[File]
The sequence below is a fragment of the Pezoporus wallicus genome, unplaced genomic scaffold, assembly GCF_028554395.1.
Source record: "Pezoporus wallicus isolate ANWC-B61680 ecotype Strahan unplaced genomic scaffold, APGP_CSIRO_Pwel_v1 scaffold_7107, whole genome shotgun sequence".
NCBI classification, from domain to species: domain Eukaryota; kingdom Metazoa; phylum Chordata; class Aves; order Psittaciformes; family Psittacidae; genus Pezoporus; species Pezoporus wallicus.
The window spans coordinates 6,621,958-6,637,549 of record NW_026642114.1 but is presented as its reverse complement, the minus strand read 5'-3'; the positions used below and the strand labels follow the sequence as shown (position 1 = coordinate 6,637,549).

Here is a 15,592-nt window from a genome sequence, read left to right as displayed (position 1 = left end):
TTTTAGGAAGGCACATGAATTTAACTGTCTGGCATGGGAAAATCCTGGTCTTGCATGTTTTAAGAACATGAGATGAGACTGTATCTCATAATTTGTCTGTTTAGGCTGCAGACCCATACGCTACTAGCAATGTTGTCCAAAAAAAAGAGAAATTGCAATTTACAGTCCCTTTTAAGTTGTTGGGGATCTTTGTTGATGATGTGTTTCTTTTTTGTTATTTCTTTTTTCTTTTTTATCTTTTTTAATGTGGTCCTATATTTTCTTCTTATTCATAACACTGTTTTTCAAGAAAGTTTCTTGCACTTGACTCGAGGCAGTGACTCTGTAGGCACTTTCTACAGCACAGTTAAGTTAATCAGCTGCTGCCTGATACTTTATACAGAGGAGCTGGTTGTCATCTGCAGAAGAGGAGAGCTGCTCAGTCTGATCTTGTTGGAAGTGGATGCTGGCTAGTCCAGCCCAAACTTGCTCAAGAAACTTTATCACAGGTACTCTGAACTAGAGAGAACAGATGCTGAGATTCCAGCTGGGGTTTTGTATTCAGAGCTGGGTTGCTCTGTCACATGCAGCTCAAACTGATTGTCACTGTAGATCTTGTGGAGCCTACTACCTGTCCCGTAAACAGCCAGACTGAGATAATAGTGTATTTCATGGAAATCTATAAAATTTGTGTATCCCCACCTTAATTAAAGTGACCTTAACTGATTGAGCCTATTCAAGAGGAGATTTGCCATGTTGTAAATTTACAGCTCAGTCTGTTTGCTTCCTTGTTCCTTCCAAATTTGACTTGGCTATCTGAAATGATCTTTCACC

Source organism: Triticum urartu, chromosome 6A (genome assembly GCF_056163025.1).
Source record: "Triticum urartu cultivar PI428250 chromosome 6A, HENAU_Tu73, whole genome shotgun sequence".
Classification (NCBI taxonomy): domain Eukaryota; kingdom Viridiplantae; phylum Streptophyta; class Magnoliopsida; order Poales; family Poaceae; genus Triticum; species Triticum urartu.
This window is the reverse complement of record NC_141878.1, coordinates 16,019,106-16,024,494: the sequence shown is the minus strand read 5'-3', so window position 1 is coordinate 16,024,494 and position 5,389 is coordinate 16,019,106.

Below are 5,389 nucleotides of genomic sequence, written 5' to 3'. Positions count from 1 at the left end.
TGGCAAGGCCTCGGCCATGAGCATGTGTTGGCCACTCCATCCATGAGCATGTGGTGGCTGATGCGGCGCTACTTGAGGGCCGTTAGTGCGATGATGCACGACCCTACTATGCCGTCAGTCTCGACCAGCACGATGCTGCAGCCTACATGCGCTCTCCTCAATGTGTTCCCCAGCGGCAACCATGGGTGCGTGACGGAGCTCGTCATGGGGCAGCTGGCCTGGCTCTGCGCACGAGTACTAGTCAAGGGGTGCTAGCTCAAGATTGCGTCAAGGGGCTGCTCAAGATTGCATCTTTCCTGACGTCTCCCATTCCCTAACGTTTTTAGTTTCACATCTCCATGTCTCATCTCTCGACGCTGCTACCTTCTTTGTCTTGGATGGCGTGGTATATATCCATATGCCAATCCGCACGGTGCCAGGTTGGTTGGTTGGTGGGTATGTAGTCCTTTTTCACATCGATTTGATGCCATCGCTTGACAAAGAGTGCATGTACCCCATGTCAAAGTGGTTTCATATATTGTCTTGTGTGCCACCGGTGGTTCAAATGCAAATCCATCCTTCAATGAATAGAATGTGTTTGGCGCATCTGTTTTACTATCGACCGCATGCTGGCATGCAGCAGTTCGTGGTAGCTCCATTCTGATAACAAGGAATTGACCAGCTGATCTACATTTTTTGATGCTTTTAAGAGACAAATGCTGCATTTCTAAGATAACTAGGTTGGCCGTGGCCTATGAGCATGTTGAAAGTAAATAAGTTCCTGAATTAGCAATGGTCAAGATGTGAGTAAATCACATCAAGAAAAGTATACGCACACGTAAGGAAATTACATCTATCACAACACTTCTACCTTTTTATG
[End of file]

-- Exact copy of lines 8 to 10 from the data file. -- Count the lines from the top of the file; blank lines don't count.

Source record: "Triticum urartu cultivar PI428250 chromosome 6A, HENAU_Tu73, whole genome shotgun sequence".
Classification (NCBI taxonomy): domain Eukaryota; kingdom Viridiplantae; phylum Streptophyta; class Magnoliopsida; order Poales; family Poaceae; genus Triticum; species Triticum urartu.
This window is the reverse complement of record NC_141878.1, coordinates 16,019,106-16,024,494: the sequence shown is the minus strand read 5'-3', so window position 1 is coordinate 16,024,494 and position 5,389 is coordinate 16,019,106.